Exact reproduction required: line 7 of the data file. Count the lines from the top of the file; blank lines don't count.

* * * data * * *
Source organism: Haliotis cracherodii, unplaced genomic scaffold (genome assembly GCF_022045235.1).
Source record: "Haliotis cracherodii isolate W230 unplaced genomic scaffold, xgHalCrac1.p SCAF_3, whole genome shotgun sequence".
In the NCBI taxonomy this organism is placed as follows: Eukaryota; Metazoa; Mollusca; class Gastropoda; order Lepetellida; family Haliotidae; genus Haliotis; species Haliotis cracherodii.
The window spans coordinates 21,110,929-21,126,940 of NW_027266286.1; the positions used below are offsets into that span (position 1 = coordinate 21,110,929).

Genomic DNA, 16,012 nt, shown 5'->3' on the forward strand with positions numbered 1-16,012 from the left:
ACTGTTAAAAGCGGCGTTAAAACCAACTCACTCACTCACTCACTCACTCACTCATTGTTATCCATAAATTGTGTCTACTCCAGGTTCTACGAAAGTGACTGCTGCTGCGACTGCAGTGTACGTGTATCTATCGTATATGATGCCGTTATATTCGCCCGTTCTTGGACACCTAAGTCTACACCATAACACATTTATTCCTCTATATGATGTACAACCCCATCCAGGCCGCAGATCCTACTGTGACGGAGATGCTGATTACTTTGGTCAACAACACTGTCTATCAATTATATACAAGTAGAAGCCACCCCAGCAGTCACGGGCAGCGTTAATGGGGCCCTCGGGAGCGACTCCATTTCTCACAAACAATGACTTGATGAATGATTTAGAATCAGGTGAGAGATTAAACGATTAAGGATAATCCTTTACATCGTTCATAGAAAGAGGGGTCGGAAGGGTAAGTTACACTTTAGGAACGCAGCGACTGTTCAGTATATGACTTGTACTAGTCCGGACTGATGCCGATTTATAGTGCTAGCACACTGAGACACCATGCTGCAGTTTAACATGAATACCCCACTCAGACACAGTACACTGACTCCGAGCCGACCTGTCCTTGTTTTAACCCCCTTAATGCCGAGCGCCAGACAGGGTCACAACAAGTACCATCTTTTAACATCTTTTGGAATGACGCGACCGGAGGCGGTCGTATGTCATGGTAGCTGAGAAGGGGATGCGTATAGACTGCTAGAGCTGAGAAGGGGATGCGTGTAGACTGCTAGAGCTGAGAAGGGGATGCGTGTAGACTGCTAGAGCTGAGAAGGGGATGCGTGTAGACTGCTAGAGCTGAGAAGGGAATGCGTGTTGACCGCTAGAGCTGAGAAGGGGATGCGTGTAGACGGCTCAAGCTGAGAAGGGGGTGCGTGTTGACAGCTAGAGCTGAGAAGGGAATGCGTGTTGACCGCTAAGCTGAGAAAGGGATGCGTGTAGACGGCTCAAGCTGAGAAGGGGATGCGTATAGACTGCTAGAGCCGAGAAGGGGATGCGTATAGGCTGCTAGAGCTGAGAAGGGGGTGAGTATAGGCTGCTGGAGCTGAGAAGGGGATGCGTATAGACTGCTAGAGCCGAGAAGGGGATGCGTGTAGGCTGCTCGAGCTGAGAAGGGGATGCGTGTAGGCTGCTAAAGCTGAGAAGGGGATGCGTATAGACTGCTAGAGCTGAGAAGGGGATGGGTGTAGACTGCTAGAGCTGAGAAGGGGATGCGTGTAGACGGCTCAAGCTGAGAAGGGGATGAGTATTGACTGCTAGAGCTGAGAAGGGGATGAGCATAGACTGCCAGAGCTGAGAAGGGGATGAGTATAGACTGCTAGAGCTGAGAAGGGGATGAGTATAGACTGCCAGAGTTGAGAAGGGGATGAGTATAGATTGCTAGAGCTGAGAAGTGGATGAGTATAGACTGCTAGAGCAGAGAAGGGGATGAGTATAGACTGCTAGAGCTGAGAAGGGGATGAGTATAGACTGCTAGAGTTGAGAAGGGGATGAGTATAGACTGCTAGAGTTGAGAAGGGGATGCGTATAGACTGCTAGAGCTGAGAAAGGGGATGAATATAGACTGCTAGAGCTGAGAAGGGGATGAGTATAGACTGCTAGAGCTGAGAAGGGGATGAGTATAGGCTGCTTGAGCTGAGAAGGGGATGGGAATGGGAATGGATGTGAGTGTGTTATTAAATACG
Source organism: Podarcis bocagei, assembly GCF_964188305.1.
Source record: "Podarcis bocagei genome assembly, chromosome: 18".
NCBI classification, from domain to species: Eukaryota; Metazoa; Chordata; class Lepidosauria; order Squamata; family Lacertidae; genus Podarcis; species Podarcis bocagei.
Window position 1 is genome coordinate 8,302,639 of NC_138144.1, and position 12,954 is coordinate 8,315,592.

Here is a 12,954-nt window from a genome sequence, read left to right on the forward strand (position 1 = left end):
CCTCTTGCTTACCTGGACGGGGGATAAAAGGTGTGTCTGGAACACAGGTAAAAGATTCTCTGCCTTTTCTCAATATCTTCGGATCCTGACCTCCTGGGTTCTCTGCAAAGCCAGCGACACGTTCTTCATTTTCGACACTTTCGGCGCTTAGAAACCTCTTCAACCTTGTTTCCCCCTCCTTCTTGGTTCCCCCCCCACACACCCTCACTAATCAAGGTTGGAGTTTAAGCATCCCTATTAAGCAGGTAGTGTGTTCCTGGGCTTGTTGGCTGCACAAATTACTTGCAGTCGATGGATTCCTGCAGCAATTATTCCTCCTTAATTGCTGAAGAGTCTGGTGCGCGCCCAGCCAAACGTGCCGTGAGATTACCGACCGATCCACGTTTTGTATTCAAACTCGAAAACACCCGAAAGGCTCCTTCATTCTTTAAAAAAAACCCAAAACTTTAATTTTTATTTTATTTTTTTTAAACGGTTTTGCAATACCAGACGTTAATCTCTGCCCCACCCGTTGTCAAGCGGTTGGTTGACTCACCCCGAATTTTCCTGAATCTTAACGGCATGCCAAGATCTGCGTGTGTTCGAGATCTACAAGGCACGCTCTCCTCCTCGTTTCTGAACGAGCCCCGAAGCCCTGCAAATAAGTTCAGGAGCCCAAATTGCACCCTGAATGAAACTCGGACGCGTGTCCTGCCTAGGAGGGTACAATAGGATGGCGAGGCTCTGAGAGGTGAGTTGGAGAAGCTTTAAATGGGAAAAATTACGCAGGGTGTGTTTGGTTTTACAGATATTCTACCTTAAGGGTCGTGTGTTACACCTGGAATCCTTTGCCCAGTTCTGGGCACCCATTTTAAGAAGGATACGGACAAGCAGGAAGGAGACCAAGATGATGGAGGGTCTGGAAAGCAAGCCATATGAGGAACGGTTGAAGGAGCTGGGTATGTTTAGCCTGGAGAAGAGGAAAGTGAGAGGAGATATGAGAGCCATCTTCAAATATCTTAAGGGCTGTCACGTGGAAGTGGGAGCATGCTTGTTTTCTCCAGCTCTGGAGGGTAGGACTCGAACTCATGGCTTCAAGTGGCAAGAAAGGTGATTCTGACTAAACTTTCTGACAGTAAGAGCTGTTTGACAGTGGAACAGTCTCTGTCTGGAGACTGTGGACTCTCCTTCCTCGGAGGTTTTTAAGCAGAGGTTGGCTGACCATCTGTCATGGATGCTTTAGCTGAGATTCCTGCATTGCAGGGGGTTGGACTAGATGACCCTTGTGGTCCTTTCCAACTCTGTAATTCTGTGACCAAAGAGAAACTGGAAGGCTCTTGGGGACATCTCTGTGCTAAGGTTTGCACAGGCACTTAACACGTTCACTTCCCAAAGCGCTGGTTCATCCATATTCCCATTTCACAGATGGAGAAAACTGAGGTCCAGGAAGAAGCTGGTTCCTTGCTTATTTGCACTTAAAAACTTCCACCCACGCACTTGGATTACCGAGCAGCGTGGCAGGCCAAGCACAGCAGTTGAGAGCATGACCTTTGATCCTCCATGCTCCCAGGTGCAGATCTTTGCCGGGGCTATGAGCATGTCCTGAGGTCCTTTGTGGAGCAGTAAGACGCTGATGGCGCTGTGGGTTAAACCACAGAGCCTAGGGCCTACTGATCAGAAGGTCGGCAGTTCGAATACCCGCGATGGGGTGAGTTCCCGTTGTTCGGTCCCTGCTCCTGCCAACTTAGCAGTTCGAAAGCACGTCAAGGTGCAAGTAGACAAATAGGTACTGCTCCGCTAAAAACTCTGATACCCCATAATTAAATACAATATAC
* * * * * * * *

Source organism: Podarcis bocagei, assembly GCF_964188305.1.